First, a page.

Praise for the First Edition: 'For those of you who wonder if the counselling approach is of much use for career guidance, this book should be informative. The importance of working with insight into client feelings is exemplified by insights into the need to address and work through feelings so that blocks to career interest and good decision-making can be overcome... The book outlines basic counselling skills and more complex ones and many straightforward exercises; ways of generating career options; career drivers and satisfiers; decision-making exercises; and guidelines for investigating careers... This text has made me more aware of the importance of thinking in terms of counselling and group counselling in the work I do relating to careers' - Guidance Matters Career counselling is often mistakenly described as giving people advice on finding the best career path. This fully revised and updated second edition of Career Counselling explains what career counselling actually is, why people seek it, and indicates the many contexts where it is used. It describes in detail the skills, tools and techniques of career counselling, useful to both professional career counsellors and those for whom career counselling is just part of their work. This practical guide examines the issues typically brought to career counselling, and includes a completely new chapter on the role of career counselling within organisations. Other areas covered include: o the dilemmas of independent and in-house career counsellors o screening and contracting o ways of facilitating decision-making and managing `blocks' o self-management and continuing professional development. Career Counselling, Second Edition stresses the importance of adopting a `whole person' approach whilst maintaining a career focus. Illustrated throughout by case studies from the authors' experience, the book draws on approaches ranging from the humanistic work of Carl Rogers to solution-focused counselling. The book contains an invaluable resources section and includes a brand new appendix containing photocopiable exercises which practitioners and their clients can use in conjunction with their counselling sessions. Robert Nathan is Managing Director of Career Counselling Services, London.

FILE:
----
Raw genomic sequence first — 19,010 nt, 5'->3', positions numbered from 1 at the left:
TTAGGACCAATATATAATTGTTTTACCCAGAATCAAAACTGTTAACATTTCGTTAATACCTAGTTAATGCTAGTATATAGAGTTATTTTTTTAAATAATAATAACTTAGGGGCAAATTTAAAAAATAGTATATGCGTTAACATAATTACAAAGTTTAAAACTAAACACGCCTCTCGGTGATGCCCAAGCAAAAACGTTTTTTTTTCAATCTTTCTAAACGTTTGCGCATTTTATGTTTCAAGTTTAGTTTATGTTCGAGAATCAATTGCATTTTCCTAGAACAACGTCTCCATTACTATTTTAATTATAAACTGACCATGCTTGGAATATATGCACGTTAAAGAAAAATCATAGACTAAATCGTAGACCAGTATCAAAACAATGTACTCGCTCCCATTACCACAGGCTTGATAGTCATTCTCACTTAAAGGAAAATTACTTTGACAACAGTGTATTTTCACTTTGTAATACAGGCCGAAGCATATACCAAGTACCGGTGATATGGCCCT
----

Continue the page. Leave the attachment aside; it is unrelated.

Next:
Chapter 1: Introduction
People think I'm successful. I'm well paid, have a nice house and I'm good at my job. But I feel more and more dissatisfied with what I do.
I can't take a year off. How will it look on my CV? Employers will think I've been wasting my time.
Everyone's telling me I've got a lot of potential; but I've lost interest in studying.
When I married Sam, I thought he would be such a good provider. Now he's been made redundant.
The key words in these statements – successful, wasting, potential, provider, redundant – reflect a valuing of success and achievement. It is hardly surprising, therefore, that many people who approach a career counsellor, influenced by this pressure to succeed, may feel to some degree a failure ...